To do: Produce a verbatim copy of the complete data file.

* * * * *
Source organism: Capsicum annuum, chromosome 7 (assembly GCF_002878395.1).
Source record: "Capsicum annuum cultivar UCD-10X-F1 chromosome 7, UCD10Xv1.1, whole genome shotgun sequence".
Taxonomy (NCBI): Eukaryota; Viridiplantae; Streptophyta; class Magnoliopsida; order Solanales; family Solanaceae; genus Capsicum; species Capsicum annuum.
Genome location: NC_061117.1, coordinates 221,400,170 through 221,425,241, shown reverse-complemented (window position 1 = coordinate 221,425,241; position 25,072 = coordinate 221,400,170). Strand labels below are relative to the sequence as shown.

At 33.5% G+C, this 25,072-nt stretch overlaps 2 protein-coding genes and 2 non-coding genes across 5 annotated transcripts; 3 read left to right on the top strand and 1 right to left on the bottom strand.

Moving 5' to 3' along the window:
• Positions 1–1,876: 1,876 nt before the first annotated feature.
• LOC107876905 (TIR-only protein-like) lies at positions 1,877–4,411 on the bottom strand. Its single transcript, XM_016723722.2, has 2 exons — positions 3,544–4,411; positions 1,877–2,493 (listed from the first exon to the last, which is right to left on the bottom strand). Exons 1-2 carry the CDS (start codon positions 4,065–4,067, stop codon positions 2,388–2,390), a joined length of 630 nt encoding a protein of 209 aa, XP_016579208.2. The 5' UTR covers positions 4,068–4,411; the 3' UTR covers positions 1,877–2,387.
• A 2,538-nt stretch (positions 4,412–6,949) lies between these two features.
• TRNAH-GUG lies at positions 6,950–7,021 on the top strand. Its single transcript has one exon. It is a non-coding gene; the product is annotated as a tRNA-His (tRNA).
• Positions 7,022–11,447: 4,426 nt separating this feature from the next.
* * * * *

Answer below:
Source organism: Capsicum annuum, chromosome 7 (assembly GCF_002878395.1).
Source record: "Capsicum annuum cultivar UCD-10X-F1 chromosome 7, UCD10Xv1.1, whole genome shotgun sequence".
Taxonomy (NCBI): Eukaryota; Viridiplantae; Streptophyta; class Magnoliopsida; order Solanales; family Solanaceae; genus Capsicum; species Capsicum annuum.
Genome location: NC_061117.1, coordinates 221,400,170 through 221,425,241, shown reverse-complemented (window position 1 = coordinate 221,425,241; position 25,072 = coordinate 221,400,170). Strand labels below are relative to the sequence as shown.

At 33.5% G+C, this 25,072-nt stretch overlaps 2 protein-coding genes and 2 non-coding genes across 5 annotated transcripts; 3 read left to right on the top strand and 1 right to left on the bottom strand.

Moving 5' to 3' along the window:
• Positions 1–1,876: 1,876 nt before the first annotated feature.
• LOC107876905 (TIR-only protein-like) lies at positions 1,877–4,411 on the bottom strand. Its single transcript, XM_016723722.2, has 2 exons — positions 3,544–4,411; positions 1,877–2,493 (listed from the first exon to the last, which is right to left on the bottom strand). Exons 1-2 carry the CDS (start codon positions 4,065–4,067, stop codon positions 2,388–2,390), a joined length of 630 nt encoding a protein of 209 aa, XP_016579208.2. The 5' UTR covers positions 4,068–4,411; the 3' UTR covers positions 1,877–2,387.
• A 2,538-nt stretch (positions 4,412–6,949) lies between these two features.
• TRNAH-GUG lies at positions 6,950–7,021 on the top strand. Its single transcript has one exon. It is a non-coding gene; the product is annotated as a tRNA-His (tRNA).
• Positions 7,022–11,447: 4,426 nt separating this feature from the next.